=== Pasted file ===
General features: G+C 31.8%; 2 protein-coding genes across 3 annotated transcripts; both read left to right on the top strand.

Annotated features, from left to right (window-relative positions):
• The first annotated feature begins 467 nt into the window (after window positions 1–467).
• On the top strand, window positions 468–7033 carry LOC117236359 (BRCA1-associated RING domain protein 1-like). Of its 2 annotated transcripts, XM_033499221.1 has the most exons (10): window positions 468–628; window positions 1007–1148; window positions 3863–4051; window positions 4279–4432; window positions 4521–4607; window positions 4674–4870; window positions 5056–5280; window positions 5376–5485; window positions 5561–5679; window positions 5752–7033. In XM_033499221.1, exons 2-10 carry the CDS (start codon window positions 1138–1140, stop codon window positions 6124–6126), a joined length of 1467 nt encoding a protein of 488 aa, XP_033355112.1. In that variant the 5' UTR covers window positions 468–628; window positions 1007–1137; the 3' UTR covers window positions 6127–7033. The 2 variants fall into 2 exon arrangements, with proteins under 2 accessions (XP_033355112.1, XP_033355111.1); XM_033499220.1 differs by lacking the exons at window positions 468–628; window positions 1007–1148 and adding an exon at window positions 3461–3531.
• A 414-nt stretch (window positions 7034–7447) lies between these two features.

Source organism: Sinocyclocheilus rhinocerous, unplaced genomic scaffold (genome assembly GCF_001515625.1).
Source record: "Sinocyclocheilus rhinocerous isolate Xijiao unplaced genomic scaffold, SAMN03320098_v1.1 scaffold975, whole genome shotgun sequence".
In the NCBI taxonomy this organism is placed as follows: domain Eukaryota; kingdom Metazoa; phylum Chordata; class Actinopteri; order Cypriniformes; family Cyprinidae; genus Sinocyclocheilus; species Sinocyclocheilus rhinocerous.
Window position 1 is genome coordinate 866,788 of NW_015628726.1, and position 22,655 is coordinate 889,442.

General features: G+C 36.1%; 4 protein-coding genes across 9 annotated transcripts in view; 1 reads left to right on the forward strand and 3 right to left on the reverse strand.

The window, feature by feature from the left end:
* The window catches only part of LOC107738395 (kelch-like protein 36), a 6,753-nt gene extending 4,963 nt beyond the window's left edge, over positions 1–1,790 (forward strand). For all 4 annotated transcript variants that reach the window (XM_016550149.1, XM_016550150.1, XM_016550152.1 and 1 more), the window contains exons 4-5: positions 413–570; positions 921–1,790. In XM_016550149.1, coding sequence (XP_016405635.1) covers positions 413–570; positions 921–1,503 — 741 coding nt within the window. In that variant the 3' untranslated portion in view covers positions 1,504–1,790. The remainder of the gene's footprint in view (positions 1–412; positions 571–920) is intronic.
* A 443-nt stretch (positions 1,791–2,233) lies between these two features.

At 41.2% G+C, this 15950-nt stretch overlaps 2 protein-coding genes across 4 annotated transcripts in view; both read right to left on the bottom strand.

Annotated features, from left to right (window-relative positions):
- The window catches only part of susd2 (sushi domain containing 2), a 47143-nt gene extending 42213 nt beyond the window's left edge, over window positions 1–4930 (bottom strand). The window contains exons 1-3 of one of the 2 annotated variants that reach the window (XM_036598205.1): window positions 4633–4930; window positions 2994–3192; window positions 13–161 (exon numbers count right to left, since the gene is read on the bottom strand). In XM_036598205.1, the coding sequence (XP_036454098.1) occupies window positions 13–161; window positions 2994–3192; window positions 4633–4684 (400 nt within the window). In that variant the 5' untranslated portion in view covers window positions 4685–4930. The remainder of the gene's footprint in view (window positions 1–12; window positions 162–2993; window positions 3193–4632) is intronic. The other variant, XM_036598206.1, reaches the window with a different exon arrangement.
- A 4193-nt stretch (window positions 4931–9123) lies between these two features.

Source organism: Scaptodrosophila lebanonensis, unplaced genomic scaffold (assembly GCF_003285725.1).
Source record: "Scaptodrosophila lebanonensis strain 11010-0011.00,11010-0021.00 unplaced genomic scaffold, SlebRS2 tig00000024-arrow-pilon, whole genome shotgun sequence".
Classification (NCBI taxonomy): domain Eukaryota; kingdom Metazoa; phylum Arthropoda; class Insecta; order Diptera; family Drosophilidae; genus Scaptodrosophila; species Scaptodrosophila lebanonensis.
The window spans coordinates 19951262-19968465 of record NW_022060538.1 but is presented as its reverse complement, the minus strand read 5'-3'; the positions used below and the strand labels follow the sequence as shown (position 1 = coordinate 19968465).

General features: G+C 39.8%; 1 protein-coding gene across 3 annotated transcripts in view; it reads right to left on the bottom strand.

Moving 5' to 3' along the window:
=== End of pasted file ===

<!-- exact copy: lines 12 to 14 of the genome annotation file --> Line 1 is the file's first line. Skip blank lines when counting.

* The window catches only part of LOC107738395 (kelch-like protein 36), a 6,753-nt gene extending 4,963 nt beyond the window's left edge, over positions 1–1,790 (forward strand). For all 4 annotated transcript variants that reach the window (XM_016550149.1, XM_016550150.1, XM_016550152.1 and 1 more), the window contains exons 4-5: positions 413–570; positions 921–1,790. In XM_016550149.1, coding sequence (XP_016405635.1) covers positions 413–570; positions 921–1,503 — 741 coding nt within the window. In that variant the 3' untranslated portion in view covers positions 1,504–1,790. The remainder of the gene's footprint in view (positions 1–412; positions 571–920) is intronic.
* A 443-nt stretch (positions 1,791–2,233) lies between these two features.

At 41.2% G+C, this 15950-nt stretch overlaps 2 protein-coding genes across 4 annotated transcripts in view; both read right to left on the bottom strand.